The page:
KPMG Chairman and Senior Partner, Simon Collins, makes the business case for investing in a strong apprenticeship programme.
The UK’s decision to leave the European Union revealed a fractured, socially divided nation. In many respects, this is nothing new. The UK is one of the least socially mobile countries in the developed world and this means we are not making the most of the talent the UK has to offer.
Skills shortages continue to pose a challenge to economic productivity and will be a key focus of the government’s upcoming industrial strategy. This summer’s annual CBI survey of 500 employers found that 69% were concerned about not being able to find enough highly-skilled staff, compared with 55% last year.
It’s clear the absence of a strong technical education route in the UK, combining on and off-the-job training, has contributed to low social mobility across the country and hindered much of the adult population’s opportunity to learn and develop new skills.
The government’s Apprenticeship Levy, coming into force next April, aims to address this. It will drive significant investment in technical education, making it accessible both for young people starting out in their careers and existing staff who want to develop their skills. This expansion in apprenticeships has the potential to drastically narrow the skills gap and offer a credible alternative to the traditional academic pathway. But only if it is delivered effectively.
New research from the think tank Policy Exchange, sponsored by KPMG, makes it clear that in order for the benefits of the apprenticeship system to be realised, the government needs to put quality at the heart of all apprenticeship programmes.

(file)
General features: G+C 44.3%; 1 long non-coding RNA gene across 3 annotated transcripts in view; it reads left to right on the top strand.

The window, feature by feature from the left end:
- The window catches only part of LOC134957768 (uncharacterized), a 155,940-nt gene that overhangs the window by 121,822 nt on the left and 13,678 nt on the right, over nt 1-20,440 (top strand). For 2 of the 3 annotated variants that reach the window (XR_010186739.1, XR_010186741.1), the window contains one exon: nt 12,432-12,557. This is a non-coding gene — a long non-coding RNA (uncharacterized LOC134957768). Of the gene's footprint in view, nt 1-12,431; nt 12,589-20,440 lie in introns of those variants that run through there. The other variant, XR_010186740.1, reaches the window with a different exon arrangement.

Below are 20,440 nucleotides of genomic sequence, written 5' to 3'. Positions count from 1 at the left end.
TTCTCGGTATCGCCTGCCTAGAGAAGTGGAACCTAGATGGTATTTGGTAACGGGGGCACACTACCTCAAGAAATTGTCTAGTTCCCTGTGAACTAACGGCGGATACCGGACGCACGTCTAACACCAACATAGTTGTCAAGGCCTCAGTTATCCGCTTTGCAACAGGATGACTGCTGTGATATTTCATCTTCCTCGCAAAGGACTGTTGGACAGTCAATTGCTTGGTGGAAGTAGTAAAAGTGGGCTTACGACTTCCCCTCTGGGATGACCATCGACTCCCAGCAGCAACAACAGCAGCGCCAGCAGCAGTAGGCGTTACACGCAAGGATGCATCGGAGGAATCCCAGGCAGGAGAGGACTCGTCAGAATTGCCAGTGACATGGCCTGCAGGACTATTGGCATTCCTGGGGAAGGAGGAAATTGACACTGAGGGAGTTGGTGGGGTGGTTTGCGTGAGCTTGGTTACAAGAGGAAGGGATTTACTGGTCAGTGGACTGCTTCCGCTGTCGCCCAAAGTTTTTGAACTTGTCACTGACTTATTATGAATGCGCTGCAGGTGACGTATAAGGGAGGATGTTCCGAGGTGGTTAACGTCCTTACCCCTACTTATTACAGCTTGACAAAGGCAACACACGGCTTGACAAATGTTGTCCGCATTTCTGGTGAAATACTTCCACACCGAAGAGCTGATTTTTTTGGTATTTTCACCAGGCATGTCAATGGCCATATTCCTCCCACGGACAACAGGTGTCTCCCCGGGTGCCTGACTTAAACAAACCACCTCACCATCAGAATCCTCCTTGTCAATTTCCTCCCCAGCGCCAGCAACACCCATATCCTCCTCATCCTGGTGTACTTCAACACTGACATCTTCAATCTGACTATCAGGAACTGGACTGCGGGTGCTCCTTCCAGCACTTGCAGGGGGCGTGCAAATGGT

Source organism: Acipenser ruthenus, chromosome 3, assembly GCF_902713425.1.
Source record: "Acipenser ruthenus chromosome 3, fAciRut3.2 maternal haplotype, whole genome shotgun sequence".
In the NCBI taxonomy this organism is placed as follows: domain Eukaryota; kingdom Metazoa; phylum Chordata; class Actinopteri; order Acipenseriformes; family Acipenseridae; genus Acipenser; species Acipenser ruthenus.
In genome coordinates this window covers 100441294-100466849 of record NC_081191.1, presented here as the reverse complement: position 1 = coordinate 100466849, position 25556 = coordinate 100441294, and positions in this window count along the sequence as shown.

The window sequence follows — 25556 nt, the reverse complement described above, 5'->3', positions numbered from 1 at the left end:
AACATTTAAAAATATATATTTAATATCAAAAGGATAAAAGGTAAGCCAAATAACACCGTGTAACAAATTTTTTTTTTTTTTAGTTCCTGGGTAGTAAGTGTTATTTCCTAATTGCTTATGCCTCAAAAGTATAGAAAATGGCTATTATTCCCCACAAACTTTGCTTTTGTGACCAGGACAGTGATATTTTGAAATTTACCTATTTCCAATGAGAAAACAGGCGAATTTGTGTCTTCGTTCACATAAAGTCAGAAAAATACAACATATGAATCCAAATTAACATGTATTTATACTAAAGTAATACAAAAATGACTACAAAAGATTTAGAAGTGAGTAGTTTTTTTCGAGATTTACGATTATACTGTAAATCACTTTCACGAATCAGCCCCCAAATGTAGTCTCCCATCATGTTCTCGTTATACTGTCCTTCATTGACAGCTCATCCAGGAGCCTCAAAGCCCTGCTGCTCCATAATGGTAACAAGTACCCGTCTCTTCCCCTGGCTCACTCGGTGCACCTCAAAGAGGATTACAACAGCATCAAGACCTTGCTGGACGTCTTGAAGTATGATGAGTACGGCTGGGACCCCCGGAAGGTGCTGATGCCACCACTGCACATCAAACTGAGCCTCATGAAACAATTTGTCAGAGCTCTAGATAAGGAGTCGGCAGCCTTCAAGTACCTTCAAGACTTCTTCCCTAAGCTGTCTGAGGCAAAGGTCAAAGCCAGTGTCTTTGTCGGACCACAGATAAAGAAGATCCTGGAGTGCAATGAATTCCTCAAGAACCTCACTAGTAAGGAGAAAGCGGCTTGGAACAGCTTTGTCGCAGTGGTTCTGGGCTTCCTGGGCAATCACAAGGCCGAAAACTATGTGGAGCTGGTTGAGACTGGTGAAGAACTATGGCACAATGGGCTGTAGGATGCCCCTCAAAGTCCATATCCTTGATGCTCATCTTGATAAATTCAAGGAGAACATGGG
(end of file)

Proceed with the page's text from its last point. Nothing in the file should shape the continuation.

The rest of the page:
The report’s recommendations fall under three key themes. First, that more clarity should be provided around the goals of the apprenticeship programme and specifically around what an apprenticeship must consist of to be publicly funded. Secondly, that appropriate systems be put in place to ensure that all apprenticeships provided are of the highest quality. And finally, that the apprenticeship system is supported by an appropriate infrastructure and funding model, suggesting that the newly formed Institute for Apprenticeships and Technical Education should be at the heart of this.
While these reforms will mean a shift in strategy for the business community, they offer an opportunity to think about how businesses can use apprenticeships to nurture talent and increase diversity at all levels. At KPMG we have invested heavily in our own apprenticeship scheme, KPMG360°, which has helped us attract talented people who otherwise wouldn’t have joined our firm, perhaps deterred by the traditional graduate entry route.
Our clients have also asked us to help them make the most of the apprenticeship reforms. Together with The Open University we have launched an apprenticeship service that enables employers to identify and fulfil their future training needs. The scheme will help organisations identify skills gaps and provide and manage their training programmes.
There is a clear business case for investing in a strong apprenticeship programme. Apprenticeships can help businesses reach a wide range of talented candidates, who bring with them diverse experience, skills and offer a new outlook for our clients. I believe that coupled with our traditional graduate programme, apprenticeships will play a crucial role in helping KPMG to attract and train the next generation of talent in our workforce.
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